“grant a security clearance on a temporary or permanent basis to an employee, independent contractor, or officer of a certified entity;”

It then gives access to cleared non-military personnel to have access to appropriate facilities. These appropriate facilities are called “Sensitive Compartmented Information Facilities” (SCIF). Here, cleared personnel handle classified information. This data, however, includes information not just on terrorism targets, but also innocent people. and without a warrant.

“grant a security clearance on a temporary or permanent basis to a certified entity and approval to use appropriate facilities;”

Close to 5 million people hold a security clearance. This act will expand that number. Even though top officials in the intelligence community are calling for more extensive background review, this act will do the exact opposite by fast-tracking state level agencies and certified members of corporations.

“expedite the security clearance process for a person or entity as the head of such element considers necessary, consistent with the need to protect the national security of the United States.”

Prohibits whistle blowing to the press

In common intelligence community fashion, it prohibits entities or companies from talking with the press to address fraud, waste, and abuse. Whistleblowers like Mark Klein and the AT&T scandal would be subject to criminal action under this law. The federal government would force whistleblowers through “proper” channels which proved ineffective for Chelsea Manning, Daniel Ellsberg, Bill Binney, Edward Snowden, Veterans Hospital whistleblowers, John Kiriakou and many more.

“Notwithstanding any other provision of law, a certified entity receiving cyber threat intelligence pursuant to this subsection shall not further disclose such cyber threat intelligence to another entity, other than to a certified entity or other appropriate agency or department of the Federal Government authorized to receive such cyber threat intelligence.”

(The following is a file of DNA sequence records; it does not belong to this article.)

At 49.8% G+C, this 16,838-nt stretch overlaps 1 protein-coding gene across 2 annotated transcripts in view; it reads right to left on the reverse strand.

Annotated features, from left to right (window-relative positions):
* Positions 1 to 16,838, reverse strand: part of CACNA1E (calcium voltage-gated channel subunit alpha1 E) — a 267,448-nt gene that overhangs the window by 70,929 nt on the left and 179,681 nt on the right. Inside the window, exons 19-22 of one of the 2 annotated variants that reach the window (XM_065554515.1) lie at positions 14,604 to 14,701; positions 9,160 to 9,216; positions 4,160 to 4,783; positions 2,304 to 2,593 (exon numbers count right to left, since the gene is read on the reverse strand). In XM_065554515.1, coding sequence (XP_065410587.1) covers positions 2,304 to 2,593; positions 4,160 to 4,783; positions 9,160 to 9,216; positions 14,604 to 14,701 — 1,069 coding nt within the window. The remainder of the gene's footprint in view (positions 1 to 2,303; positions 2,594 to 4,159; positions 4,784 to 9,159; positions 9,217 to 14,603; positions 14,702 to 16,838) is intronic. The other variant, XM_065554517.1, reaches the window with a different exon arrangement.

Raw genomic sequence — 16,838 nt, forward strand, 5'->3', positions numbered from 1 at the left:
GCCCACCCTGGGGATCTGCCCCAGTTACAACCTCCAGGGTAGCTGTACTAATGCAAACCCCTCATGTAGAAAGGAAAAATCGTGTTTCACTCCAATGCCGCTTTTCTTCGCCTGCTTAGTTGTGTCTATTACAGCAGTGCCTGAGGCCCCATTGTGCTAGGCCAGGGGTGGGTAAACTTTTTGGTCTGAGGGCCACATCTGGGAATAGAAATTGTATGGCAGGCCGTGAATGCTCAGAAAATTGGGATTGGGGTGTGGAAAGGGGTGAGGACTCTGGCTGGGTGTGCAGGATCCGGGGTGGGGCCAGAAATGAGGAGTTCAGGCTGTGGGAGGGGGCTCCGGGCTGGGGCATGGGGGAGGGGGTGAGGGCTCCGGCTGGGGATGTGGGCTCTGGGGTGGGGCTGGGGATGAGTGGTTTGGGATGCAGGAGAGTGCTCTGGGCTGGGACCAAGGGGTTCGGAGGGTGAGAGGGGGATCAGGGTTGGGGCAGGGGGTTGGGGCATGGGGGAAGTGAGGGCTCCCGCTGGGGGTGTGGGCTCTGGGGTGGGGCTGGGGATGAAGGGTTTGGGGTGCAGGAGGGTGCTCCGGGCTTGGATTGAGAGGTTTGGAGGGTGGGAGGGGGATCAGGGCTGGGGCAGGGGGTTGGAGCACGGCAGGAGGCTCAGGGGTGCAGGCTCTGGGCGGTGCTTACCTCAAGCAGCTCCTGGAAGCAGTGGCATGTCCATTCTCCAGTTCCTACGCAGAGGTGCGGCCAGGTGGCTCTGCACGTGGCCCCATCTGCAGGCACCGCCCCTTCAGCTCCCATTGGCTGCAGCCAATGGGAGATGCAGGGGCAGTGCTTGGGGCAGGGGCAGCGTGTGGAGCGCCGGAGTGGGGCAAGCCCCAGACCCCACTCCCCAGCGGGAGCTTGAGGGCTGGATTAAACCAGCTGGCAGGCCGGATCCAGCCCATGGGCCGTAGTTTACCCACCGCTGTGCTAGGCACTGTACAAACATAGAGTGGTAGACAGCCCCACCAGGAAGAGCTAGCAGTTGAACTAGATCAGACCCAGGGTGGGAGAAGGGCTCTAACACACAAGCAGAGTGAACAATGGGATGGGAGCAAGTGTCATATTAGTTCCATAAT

This also has an impact on “0 day exploits.” Zero days are flaws in software code that has been made aware to company and sometimes the public, however do not have a fix. This legislation may ban companies from telling the public about flaws in the software. It may also prohibit companies from telling other competitors and clients that there are security flaws in its own software. This may make the very software products we use less safe.

Protects domestic spying

Corporations tend to go along with whatever the federal government wants. As revelations continue to be released, corporations now seek asylum because people are fighting back. This bill prohibits corporations from being sued in a court of law on a federal or state level.

“Federal Preemption- This section supersedes any statute of a State or political subdivision of a State that restricts or otherwise expressly regulates an activity authorized under subsection (b).

(g) Savings Clauses-

(1) Existing authorities- Nothing in this section shall be construed to limit any other authority to use a cybersecurity system or to identify, obtain, or share cyber threat intelligence or cyber threat information.

(2) Limitation on military and intelligence community involvement in private and public sector cybersecurity efforts- Nothing in this section shall be construed to provide additional authority to, or modify an existing authority of, the Department of Defense or the National Security Agency or any other element of the intelligence community to control, modify, require, or otherwise direct the cybersecurity efforts of a private-sector entity or a component of the Federal Government or a State, local, or tribal government.”

In other words, they are afraid of a state refusing resources. Further down it provides a haven for these voluntary entities from criminal or civil prosecution:

“No civil or criminal cause of action shall lie or be maintained in Federal or State court against a protected entity, self-protected entity, cybersecurity provider, or an officer, employee, or agent of a protected entity, self-protected entity, or cybersecurity provider, acting in good faith—
(i)

for using cybersecurity systems to identify or obtain cyber threat information or for sharing such information in accordance with this section;”

Action
The fact is, corporations and law enforcement entities at the state and local level either feel powerless against the federal government or would rather be on the side of the devil. Either way, the loser is the people. There is only one way to stop it, and it needs to be state level. CISA is a voluntary bill for state agencies and corporate entities to become apart of the intelligence community. Instead, we need to encourage these same agencies and entities to be on the side of the people.

End information sharing between local and state agencies and corporations. End corporations using their resources to aid in our surveillance. End the corporate protectionism where domestic spying is provided some legal framework.